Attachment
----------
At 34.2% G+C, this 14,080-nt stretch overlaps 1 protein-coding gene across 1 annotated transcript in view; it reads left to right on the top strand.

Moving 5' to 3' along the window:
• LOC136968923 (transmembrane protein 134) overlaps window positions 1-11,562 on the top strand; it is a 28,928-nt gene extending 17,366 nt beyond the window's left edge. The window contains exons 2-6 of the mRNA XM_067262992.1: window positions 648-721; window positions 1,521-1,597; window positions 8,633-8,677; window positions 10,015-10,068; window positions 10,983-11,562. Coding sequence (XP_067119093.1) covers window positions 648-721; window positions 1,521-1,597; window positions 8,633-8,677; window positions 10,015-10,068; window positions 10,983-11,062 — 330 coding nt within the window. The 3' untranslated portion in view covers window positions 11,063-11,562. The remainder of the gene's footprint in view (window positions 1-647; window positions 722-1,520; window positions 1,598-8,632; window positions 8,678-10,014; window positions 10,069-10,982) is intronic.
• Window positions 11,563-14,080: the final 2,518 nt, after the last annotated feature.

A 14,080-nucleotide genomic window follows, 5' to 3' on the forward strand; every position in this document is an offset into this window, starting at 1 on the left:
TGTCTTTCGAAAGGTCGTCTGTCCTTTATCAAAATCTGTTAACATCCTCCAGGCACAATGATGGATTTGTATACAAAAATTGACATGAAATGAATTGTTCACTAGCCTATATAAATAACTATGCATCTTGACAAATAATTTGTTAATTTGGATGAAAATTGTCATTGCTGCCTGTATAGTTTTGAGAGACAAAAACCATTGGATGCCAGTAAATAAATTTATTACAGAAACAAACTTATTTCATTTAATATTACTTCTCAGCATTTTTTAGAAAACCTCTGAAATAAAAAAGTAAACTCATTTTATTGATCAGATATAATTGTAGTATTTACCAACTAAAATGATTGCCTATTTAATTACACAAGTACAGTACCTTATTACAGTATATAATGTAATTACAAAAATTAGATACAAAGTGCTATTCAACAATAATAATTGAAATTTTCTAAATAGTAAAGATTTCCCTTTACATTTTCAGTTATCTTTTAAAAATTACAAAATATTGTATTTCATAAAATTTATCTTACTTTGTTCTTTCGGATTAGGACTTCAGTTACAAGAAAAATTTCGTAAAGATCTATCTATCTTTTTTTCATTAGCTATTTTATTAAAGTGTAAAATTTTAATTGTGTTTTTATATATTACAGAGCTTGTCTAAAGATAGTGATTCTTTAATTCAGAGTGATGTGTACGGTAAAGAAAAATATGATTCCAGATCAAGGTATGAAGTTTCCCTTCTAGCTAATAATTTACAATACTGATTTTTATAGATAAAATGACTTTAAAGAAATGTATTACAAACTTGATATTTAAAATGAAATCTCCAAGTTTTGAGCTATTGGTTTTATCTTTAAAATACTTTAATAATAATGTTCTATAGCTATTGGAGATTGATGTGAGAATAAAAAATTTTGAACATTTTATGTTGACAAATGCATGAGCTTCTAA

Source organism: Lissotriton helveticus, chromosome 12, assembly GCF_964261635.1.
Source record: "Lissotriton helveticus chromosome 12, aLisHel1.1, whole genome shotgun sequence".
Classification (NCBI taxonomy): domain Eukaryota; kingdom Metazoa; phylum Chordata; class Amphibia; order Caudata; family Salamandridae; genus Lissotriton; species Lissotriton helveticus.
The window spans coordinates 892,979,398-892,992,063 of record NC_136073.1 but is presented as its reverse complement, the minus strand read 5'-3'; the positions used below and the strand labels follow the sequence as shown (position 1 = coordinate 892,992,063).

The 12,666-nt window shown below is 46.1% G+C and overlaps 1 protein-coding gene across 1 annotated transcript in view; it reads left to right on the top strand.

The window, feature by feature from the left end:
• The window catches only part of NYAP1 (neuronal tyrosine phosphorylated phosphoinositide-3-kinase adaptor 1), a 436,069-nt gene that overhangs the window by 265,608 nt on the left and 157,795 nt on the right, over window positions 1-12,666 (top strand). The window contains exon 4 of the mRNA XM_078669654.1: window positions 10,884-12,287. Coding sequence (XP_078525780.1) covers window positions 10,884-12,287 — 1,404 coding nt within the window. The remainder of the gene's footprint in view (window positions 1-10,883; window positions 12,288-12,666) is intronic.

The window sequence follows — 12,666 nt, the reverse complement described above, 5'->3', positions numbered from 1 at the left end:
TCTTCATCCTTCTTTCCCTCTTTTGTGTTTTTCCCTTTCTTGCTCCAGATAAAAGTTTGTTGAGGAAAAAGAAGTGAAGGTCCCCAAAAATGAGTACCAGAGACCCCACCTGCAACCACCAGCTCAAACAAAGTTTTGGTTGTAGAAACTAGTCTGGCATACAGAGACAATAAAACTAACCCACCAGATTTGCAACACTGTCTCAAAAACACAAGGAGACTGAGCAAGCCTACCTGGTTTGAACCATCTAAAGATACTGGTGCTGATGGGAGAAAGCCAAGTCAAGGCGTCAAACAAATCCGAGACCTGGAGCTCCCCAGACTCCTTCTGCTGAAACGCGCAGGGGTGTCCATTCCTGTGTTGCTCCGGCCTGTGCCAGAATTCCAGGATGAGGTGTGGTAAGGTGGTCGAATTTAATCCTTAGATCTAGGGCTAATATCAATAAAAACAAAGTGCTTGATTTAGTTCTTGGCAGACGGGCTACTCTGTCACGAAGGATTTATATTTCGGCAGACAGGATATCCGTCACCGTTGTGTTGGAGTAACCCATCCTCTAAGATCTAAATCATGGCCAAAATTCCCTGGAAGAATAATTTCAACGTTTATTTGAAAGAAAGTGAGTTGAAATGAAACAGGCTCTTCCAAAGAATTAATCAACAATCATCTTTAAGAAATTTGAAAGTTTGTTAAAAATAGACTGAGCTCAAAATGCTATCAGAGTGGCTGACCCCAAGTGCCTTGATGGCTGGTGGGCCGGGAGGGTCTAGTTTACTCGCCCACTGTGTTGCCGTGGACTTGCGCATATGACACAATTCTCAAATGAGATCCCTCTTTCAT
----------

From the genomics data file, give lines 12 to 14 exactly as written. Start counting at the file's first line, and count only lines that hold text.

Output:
The window, feature by feature from the left end:
• The window catches only part of NYAP1 (neuronal tyrosine phosphorylated phosphoinositide-3-kinase adaptor 1), a 436,069-nt gene that overhangs the window by 265,608 nt on the left and 157,795 nt on the right, over window positions 1-12,666 (top strand). The window contains exon 4 of the mRNA XM_078669654.1: window positions 10,884-12,287. Coding sequence (XP_078525780.1) covers window positions 10,884-12,287 — 1,404 coding nt within the window. The remainder of the gene's footprint in view (window positions 1-10,883; window positions 12,288-12,666) is intronic.

The window sequence follows — 12,666 nt, the reverse complement described above, 5'->3', positions numbered from 1 at the left end: